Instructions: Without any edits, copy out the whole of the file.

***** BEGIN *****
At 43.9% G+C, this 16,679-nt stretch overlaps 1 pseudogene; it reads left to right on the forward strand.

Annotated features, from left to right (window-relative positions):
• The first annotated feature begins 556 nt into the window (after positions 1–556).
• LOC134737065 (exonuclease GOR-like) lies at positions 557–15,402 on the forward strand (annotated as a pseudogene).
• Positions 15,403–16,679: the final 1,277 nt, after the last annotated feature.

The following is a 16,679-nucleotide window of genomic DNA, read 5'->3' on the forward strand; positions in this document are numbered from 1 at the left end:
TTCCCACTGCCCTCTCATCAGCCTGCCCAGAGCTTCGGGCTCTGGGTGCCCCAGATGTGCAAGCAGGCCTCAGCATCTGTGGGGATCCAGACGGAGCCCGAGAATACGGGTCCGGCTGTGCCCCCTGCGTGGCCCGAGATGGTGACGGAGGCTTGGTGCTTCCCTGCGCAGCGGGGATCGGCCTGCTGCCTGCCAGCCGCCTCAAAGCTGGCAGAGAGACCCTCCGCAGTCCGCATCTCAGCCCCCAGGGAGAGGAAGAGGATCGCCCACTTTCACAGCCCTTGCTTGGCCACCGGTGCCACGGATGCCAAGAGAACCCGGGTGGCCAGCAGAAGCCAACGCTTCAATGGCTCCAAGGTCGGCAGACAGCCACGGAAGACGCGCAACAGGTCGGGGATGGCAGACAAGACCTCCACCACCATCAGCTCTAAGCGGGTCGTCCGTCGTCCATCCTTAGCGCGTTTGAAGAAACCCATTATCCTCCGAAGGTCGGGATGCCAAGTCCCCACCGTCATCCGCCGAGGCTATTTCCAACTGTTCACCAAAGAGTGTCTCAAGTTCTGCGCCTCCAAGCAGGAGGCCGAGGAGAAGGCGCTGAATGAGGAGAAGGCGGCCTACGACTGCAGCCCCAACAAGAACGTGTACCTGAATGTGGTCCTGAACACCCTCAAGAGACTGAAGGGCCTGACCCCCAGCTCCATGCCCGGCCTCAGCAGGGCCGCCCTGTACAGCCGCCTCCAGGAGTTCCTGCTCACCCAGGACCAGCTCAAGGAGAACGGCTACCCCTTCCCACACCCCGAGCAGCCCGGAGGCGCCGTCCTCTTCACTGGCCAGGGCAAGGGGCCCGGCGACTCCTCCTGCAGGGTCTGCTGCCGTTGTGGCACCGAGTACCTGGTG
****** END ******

At 43.9% G+C, this 16,679-nt stretch overlaps 1 pseudogene; it reads left to right on the forward strand.

Annotated features, from left to right (window-relative positions):
• The first annotated feature begins 556 nt into the window (after positions 1–556).
• LOC134737065 (exonuclease GOR-like) lies at positions 557–15,402 on the forward strand (annotated as a pseudogene).
• Positions 15,403–16,679: the final 1,277 nt, after the last annotated feature.

The following is a 16,679-nucleotide window of genomic DNA, read 5'->3' on the forward strand; positions in this document are numbered from 1 at the left end:
TTCCCACTGCCCTCTCATCAGCCTGCCCAGAGCTTCGGGCTCTGGGTGCCCCAGATGTGCAAGCAGGCCTCAGCATCTGTGGGGATCCAGACGGAGCCCGAGAATACGGGTCCGGCTGTGCCCCCTGCGTGGCCCGAGATGGTGACGGAGGCTTGGTGCTTCCCTGCGCAGCGGGGATCGGCCTGCTGCCTGCCAGCCGCCTCAAAGCTGGCAGAGAGACCCTCCGCAGTCCGCATCTCAGCCCCCAGGGAGAGGAAGAGGATCGCCCACTTTCACAGCCCTTGCTTGGCCACCGGTGCCACGGATGCCAAGAGAACCCGGGTGGCCAGCAGAAGCCAACGCTTCAATGGCTCCAAGGTCGGCAGACAGCCACGGAAGACGCGCAACAGGTCGGGGATGGCAGACAAGACCTCCACCACCATCAGCTCTAAGCGGGTCGTCCGTCGTCCATCCTTAGCGCGTTTGAAGAAACCCATTATCCTCCGAAGGTCGGGATGCCAAGTCCCCACCGTCATCCGCCGAGGCTATTTCCAACTGTTCACCAAAGAGTGTCTCAAGTTCTGCGCCTCCAAGCAGGAGGCCGAGGAGAAGGCGCTGAATGAGGAGAAGGCGGCCTACGACTGCAGCCCCAACAAGAACGTGTACCTGAATGTGGTCCTGAACACCCTCAAGAGACTGAAGGGCCTGACCCCCAGCTCCATGCCCGGCCTCAGCAGGGCCGCCCTGTACAGCCGCCTCCAGGAGTTCCTGCTCACCCAGGACCAGCTCAAGGAGAACGGCTACCCCTTCCCACACCCCGAGCAGCCCGGAGGCGCCGTCCTCTTCACTGGCCAGGGCAAGGGGCCCGGCGACTCCTCCTGCAGGGTCTGCTGCCGTTGTGGCACCGAGTACCTGGTG